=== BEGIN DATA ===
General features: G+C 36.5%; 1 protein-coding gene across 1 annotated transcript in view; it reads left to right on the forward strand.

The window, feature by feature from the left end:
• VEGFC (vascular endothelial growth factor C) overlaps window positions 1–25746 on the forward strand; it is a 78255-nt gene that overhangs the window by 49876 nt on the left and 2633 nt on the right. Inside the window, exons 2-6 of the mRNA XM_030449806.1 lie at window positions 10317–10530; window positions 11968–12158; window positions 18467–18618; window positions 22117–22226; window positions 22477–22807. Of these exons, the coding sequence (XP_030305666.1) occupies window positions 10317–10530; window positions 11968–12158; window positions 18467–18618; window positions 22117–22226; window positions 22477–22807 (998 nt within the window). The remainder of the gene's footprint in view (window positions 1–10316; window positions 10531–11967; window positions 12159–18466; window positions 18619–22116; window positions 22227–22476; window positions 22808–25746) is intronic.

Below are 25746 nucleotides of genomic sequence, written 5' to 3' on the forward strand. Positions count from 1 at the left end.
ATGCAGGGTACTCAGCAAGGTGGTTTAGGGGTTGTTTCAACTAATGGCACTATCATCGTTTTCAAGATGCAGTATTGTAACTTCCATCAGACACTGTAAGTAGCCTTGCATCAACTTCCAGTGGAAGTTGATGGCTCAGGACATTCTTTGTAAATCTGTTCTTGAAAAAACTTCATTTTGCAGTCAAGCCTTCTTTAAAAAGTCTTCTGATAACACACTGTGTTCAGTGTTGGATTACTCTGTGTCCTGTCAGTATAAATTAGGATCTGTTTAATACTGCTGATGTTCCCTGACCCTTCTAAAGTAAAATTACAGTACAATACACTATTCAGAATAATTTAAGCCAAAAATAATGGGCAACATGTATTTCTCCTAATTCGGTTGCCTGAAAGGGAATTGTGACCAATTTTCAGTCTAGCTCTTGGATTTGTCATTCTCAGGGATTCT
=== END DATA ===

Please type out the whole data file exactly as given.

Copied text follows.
General features: G+C 36.5%; 1 protein-coding gene across 1 annotated transcript in view; it reads left to right on the forward strand.

The window, feature by feature from the left end:
• VEGFC (vascular endothelial growth factor C) overlaps window positions 1–25746 on the forward strand; it is a 78255-nt gene that overhangs the window by 49876 nt on the left and 2633 nt on the right. Inside the window, exons 2-6 of the mRNA XM_030449806.1 lie at window positions 10317–10530; window positions 11968–12158; window positions 18467–18618; window positions 22117–22226; window positions 22477–22807. Of these exons, the coding sequence (XP_030305666.1) occupies window positions 10317–10530; window positions 11968–12158; window positions 18467–18618; window positions 22117–22226; window positions 22477–22807 (998 nt within the window). The remainder of the gene's footprint in view (window positions 1–10316; window positions 10531–11967; window positions 12159–18466; window positions 18619–22116; window positions 22227–22476; window positions 22808–25746) is intronic.

Below are 25746 nucleotides of genomic sequence, written 5' to 3' on the forward strand. Positions count from 1 at the left end.
ATGCAGGGTACTCAGCAAGGTGGTTTAGGGGTTGTTTCAACTAATGGCACTATCATCGTTTTCAAGATGCAGTATTGTAACTTCCATCAGACACTGTAAGTAGCCTTGCATCAACTTCCAGTGGAAGTTGATGGCTCAGGACATTCTTTGTAAATCTGTTCTTGAAAAAACTTCATTTTGCAGTCAAGCCTTCTTTAAAAAGTCTTCTGATAACACACTGTGTTCAGTGTTGGATTACTCTGTGTCCTGTCAGTATAAATTAGGATCTGTTTAATACTGCTGATGTTCCCTGACCCTTCTAAAGTAAAATTACAGTACAATACACTATTCAGAATAATTTAAGCCAAAAATAATGGGCAACATGTATTTCTCCTAATTCGGTTGCCTGAAAGGGAATTGTGACCAATTTTCAGTCTAGCTCTTGGATTTGTCATTCTCAGGGATTCT